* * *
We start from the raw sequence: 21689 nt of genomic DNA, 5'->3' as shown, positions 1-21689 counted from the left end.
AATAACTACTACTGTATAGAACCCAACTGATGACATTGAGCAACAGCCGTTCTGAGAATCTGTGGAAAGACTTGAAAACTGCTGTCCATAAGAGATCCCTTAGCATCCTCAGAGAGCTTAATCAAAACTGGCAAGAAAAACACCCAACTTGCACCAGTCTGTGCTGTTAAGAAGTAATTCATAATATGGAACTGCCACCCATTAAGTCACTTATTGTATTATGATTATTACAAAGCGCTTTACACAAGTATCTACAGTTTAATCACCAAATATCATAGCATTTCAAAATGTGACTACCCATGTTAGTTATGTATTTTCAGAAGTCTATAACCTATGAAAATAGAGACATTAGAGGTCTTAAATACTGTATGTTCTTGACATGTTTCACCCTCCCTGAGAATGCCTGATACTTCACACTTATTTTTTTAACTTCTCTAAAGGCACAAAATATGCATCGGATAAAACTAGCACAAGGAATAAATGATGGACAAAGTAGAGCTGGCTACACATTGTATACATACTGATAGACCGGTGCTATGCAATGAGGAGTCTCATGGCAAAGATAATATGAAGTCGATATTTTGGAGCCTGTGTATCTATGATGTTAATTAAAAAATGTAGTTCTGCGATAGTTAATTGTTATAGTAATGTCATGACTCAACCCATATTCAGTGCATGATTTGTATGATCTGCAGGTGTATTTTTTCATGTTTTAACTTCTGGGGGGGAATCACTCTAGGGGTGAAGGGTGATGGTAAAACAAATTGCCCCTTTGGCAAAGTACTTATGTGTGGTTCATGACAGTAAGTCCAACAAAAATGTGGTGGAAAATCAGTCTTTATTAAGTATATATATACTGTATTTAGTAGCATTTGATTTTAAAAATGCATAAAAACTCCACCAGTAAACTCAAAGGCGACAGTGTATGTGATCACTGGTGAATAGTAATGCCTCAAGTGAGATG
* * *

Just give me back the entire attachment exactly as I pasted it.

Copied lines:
We start from the raw sequence: 21689 nt of genomic DNA, 5'->3' as shown, positions 1-21689 counted from the left end.
AATAACTACTACTGTATAGAACCCAACTGATGACATTGAGCAACAGCCGTTCTGAGAATCTGTGGAAAGACTTGAAAACTGCTGTCCATAAGAGATCCCTTAGCATCCTCAGAGAGCTTAATCAAAACTGGCAAGAAAAACACCCAACTTGCACCAGTCTGTGCTGTTAAGAAGTAATTCATAATATGGAACTGCCACCCATTAAGTCACTTATTGTATTATGATTATTACAAAGCGCTTTACACAAGTATCTACAGTTTAATCACCAAATATCATAGCATTTCAAAATGTGACTACCCATGTTAGTTATGTATTTTCAGAAGTCTATAACCTATGAAAATAGAGACATTAGAGGTCTTAAATACTGTATGTTCTTGACATGTTTCACCCTCCCTGAGAATGCCTGATACTTCACACTTATTTTTTTAACTTCTCTAAAGGCACAAAATATGCATCGGATAAAACTAGCACAAGGAATAAATGATGGACAAAGTAGAGCTGGCTACACATTGTATACATACTGATAGACCGGTGCTATGCAATGAGGAGTCTCATGGCAAAGATAATATGAAGTCGATATTTTGGAGCCTGTGTATCTATGATGTTAATTAAAAAATGTAGTTCTGCGATAGTTAATTGTTATAGTAATGTCATGACTCAACCCATATTCAGTGCATGATTTGTATGATCTGCAGGTGTATTTTTTCATGTTTTAACTTCTGGGGGGGAATCACTCTAGGGGTGAAGGGTGATGGTAAAACAAATTGCCCCTTTGGCAAAGTACTTATGTGTGGTTCATGACAGTAAGTCCAACAAAAATGTGGTGGAAAATCAGTCTTTATTAAGTATATATATACTGTATTTAGTAGCATTTGATTTTAAAAATGCATAAAAACTCCACCAGTAAACTCAAAGGCGACAGTGTATGTGATCACTGGTGAATAGTAATGCCTCAAGTGAGATG